As you learn who your customer is through interviews, prototyping & testing ideas and gathering evidence on what resonates, clearly articulate who that customer is. Go beyond just a persona and use language from the Business Model Canvas, because this is what corporations understand and want to hear.

Is your idea B2B or B2C? Is it a two-sided market? Where will you play geographically? How will your idea get into the hands of your customer? How will customers become aware of your idea and what will you do so that the idea is sticky with them? At what part of the production line will you play and do you need to partner with someone? What is the customer willing to pay for?

By answering these questions you are explicitly choosing who you will serve and how you will serve them. More importantly, you are saying who you will not serve.

One last thing, explain why your customer will choose you every time over the competition. Your idea will be truly compelling to your organization if you can articulate, and preferably, visualize why you standout from the competition.

For example, Steve Jobs showing the iPhone back in 2007

why iphone stands out Image credit: Earnest Kim

Model the financial metrics that matter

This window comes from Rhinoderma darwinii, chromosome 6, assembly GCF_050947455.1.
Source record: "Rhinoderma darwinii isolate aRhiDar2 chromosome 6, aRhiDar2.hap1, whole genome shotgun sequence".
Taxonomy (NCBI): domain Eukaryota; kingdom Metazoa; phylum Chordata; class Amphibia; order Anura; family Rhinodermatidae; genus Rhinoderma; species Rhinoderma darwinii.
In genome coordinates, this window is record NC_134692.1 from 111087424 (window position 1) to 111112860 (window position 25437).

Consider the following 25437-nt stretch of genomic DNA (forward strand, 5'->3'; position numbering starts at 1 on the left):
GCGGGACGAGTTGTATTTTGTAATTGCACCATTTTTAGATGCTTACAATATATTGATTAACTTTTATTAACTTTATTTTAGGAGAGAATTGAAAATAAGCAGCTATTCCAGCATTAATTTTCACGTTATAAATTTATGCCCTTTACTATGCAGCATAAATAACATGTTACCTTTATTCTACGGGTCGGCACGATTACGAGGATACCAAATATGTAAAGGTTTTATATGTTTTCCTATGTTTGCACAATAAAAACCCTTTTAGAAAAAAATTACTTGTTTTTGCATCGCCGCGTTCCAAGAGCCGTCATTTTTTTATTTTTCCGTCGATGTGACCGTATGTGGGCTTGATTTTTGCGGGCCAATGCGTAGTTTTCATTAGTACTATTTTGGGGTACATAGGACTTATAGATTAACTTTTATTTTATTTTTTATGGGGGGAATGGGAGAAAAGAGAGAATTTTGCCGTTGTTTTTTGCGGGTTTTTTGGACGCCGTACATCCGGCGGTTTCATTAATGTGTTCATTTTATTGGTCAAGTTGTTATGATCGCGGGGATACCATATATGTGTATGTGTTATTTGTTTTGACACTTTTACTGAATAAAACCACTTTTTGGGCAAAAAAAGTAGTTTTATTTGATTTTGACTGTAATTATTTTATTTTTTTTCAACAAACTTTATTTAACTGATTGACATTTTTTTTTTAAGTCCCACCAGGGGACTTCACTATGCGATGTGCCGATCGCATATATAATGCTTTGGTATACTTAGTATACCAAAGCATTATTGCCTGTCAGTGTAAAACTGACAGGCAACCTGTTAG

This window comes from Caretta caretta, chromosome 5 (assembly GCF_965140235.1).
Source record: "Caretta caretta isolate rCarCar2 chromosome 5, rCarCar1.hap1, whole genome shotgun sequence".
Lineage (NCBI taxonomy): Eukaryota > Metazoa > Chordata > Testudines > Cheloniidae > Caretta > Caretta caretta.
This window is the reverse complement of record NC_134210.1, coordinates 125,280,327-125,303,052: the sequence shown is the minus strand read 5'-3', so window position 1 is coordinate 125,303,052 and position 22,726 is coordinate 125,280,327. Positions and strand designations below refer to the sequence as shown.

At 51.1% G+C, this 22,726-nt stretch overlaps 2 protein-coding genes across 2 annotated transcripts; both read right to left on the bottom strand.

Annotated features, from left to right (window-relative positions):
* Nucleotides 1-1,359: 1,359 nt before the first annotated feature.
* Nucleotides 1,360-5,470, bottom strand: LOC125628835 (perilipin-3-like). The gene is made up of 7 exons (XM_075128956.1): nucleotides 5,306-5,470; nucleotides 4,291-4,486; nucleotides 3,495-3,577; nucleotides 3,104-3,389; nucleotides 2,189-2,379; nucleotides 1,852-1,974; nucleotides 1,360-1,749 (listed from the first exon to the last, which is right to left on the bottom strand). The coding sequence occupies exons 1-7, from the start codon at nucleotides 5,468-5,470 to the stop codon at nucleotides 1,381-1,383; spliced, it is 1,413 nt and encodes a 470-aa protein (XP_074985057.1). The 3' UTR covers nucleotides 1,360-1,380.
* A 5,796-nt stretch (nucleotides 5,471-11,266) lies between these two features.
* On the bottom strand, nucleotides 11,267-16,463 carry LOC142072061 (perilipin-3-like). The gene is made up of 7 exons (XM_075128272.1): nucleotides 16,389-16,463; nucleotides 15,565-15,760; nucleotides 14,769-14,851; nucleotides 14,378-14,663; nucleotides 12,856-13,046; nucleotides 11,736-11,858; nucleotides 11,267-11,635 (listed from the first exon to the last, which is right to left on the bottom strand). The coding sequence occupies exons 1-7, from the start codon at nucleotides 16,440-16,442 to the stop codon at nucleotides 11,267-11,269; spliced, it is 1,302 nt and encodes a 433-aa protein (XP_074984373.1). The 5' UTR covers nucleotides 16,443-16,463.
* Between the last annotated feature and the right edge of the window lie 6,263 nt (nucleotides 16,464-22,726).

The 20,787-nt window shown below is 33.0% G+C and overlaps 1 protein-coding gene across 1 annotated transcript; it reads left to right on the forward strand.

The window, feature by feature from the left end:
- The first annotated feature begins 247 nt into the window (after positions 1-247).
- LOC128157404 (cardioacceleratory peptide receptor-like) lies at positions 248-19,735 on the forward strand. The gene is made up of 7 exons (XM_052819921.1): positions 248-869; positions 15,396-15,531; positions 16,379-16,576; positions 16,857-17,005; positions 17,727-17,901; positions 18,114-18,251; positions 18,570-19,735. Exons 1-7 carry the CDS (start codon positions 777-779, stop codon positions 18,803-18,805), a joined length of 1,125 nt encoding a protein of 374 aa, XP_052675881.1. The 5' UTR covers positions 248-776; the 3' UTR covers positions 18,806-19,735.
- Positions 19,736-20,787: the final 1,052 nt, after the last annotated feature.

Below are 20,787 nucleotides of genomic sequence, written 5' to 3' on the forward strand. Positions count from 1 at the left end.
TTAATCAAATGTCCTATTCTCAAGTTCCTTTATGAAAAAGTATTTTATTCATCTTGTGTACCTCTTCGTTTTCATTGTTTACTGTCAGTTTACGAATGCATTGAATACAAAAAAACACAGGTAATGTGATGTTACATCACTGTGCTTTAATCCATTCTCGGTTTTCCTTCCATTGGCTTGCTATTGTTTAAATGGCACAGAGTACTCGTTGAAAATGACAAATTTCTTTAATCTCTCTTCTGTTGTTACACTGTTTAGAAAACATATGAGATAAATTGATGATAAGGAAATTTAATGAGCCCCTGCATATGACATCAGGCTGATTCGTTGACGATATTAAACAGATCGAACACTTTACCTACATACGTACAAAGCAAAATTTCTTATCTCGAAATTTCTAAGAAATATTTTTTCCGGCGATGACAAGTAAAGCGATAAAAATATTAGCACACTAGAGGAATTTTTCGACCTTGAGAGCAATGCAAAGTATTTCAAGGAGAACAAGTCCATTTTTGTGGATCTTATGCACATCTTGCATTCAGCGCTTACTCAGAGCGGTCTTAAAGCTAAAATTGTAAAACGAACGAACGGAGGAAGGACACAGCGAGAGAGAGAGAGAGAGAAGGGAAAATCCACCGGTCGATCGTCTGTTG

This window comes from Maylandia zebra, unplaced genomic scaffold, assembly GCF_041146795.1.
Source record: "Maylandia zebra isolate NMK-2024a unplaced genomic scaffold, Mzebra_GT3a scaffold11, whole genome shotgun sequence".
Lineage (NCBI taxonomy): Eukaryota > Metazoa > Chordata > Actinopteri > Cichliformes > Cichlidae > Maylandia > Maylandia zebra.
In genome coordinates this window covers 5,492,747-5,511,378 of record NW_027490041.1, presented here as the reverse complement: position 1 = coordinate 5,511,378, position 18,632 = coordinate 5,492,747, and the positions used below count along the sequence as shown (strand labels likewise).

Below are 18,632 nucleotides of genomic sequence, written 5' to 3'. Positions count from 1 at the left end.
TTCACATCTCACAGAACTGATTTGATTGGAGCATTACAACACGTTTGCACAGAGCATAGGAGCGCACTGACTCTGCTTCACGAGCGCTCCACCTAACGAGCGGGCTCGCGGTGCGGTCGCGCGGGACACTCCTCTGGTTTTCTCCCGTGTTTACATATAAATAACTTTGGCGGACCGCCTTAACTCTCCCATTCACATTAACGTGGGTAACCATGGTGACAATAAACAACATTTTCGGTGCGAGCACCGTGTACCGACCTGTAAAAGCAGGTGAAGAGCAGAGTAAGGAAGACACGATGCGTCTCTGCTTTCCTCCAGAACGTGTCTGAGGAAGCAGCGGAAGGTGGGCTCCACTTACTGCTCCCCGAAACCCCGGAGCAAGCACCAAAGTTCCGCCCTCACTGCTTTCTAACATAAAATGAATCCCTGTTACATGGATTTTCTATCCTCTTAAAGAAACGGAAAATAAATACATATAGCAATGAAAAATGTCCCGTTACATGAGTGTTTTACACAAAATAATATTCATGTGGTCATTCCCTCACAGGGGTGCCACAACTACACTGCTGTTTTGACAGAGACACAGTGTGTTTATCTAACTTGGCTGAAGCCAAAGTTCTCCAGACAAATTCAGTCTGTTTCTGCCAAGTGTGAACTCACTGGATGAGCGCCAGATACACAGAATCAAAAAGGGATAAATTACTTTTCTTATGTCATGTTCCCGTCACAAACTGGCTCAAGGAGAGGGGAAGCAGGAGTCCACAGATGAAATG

For a startup seeking funding, it’s a no-brainer to come prepared with a market size and capital expense estimate, revenue forecast, customer acquisition cost (CAC), average revenue per user (ARPU), lifetime value, burn rate, churn, etc. Just as an investor loves to see these numbers for a budding startup of interest, so to do organizational stakeholders. Especially when there is a high possibility that resources will need to be taken from somewhere else to fund you, which is often the case.

You will learn about possible revenue models and how much people are willing to pay for your idea through your innovation process and modeling these out will give you more information on the way forward, but it will be even more helpful when it comes time to pitch your idea to stakeholders. For each option, do quick back-of-the-napkin estimates for market size and expenses necessary to get to market. Think about customer awareness and activation, what will that cost and how much of your target market could you feasibly reach?